After spending all of our adult life with one set of goals and ideals, as in service to our country, there is really no preparation for beginning the next phase. My husband attended all the retirement briefings, and we were supplied with information on adjusting to civilian life. However, when real life is not covered in any of the instruction manuals, how does one really adjust?
Through the years, I had developed a set of criteria for where we would spend our years after the Air Force. My heart longed for a small town, with tree-lined streets, a flag perched on a pillar of each wrap-around porch, and white wicker laced with ferns. The reality is that we had lived in Washington, D.C., the Rocky Mountains in Colorado, near Sea World in San Antonio…places where people love to visit, and where there was always something to do. It would be a tough sell to convince two children to live in a quiet place where there were few activities with them in mind. We found a compromise by living in a small town near a big city. To sweeten the deal, I had a job offer, and we found a foreclosure fixer-upper in a very nice, established neighborhood. The plan was that I would be the sole breadwinner while my husband put his home renovation skills to work on our new home.
As is sometimes the case, those particular plans did not come to fruition, and we had to scramble around for a Plan B. After all my efforts and training, and getting licensing to start my new career, my job offer fell through. So we both renovated our home, and got our boys settled into school. We looked forward to Mother’s Day, as it would be our first holiday to spend with our Moms, without having to plan a cross-country trip.
The events of that day were totally unexpected, and devastating. During lunch, we received a series of phone calls informing us that my sister-in-law, my husband’s oldest sister, was critically ill. The waning hours of Mother’s Day, 2003, would find us at the hospital in complete shock, as we learned that there was nothing doctors could do to save her. I’m not sure when it happened, but my husband was by her side when she left the bonds of earth.
To say that he was affected by her death was an understatement: the two had been very close, despite being twelve years apart. He had spent many summers at her house, after she was married and began her family. She had always been like another mother to him, and her loss plunged him into a major depression. He was essentially immobile, and spent nearly an entire summer bedridden, while the boys and I tried to start life in our “new” home. Although we still had lots of work to do on the house, by this time we were able to live there, making renovation a bit easier.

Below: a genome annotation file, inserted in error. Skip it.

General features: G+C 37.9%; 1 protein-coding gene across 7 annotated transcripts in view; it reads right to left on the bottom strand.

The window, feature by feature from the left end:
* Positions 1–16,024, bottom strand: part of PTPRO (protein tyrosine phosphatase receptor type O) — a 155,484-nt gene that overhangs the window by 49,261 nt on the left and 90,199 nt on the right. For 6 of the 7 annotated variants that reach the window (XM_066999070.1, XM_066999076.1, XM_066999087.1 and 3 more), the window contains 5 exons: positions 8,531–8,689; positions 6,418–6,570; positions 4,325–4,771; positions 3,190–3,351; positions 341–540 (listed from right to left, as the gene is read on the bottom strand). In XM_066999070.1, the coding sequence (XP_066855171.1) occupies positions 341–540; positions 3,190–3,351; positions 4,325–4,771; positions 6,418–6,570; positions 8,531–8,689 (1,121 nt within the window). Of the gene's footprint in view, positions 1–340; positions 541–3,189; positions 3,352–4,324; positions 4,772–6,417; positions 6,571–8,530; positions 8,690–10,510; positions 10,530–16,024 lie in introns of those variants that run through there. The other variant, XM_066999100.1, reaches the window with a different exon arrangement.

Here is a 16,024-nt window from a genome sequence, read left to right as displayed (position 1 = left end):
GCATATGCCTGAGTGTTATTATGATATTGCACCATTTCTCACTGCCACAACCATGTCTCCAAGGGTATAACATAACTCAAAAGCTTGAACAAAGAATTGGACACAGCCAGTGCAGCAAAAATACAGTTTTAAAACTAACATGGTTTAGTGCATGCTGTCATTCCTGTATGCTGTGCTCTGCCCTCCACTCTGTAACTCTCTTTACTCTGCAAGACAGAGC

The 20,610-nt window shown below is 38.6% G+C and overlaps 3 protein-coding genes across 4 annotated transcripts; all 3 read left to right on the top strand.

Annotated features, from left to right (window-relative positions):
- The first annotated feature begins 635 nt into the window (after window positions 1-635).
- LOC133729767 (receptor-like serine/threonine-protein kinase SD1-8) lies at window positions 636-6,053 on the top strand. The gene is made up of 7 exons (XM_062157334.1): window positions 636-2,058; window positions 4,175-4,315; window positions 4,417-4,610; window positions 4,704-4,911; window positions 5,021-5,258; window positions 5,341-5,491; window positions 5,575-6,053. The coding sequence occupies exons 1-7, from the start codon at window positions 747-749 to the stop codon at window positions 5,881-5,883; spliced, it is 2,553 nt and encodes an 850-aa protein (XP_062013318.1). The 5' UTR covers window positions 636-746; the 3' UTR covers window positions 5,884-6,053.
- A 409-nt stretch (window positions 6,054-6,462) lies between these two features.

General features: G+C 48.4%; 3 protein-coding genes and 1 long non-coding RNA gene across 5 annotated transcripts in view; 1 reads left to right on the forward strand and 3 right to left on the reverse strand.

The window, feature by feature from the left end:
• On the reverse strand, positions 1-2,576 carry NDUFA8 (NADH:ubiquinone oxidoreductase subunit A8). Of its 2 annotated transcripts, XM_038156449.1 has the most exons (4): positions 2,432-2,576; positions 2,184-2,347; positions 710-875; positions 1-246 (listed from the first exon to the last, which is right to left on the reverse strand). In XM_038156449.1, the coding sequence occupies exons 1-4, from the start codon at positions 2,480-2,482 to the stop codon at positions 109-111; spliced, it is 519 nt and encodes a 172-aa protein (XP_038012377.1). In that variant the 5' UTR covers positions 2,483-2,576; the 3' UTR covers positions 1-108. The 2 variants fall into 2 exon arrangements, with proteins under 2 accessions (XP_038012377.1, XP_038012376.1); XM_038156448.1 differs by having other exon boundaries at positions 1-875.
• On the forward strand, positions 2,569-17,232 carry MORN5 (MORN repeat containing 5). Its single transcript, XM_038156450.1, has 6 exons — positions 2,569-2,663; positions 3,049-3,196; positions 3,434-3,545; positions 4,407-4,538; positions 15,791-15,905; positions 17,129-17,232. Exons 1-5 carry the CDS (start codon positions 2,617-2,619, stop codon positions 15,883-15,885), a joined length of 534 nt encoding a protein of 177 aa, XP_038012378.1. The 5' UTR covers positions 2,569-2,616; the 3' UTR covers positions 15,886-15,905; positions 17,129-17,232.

In July, we discovered that we needed to renew our tags on the vehicles. Guess what was still in our household goods, somewhere between our new home and Texas? Our car titles! So, a good one to two months before we were ready, we had to have our household goods delivered. We had to scramble to get new carpet put in, so our furniture could be moved in. The presence of massive numbers of boxes only added to his depression, and it was a difficult time to hold everyone together. I felt so terrible that the boys essentially spent a summer on the couch, while I tried to unpack, renovate and do whatever I could to take the pressure off him.
Sometimes I feel that we failed miserably with keeping things afloat for the sake of our boys. We were just trying to make it through, dealing with the clutter of our lives and the clutter that crowded our hearts and brains. It was an exhausting time. It is only just now dawning on me that my husband may have been feeling the effects of his illness in between the visible symptoms. He was never very ‘energetic’…a fact that drove me crazy. An early bird myself, I could accomplish a day’s worth of work before he even made it downstairs for his morning coffee. I could never understand how he could sleep his days away. Now I wonder if he just felt lousy all the time. I’m not sure we’ll ever know if his lack of energy, and possibly how profound his depression became, was a symptom of his APL.
Eventually, he became well enough to find a job, and embarked on his second career. I found work as a Substitute Teacher, and we settled into the familiar routine of school, baseball, work and improving our home.
What would come next was still a few years away, yet it would prove to be a wake-up call that would shake us to our core, and make us see this illness for the threat it really was.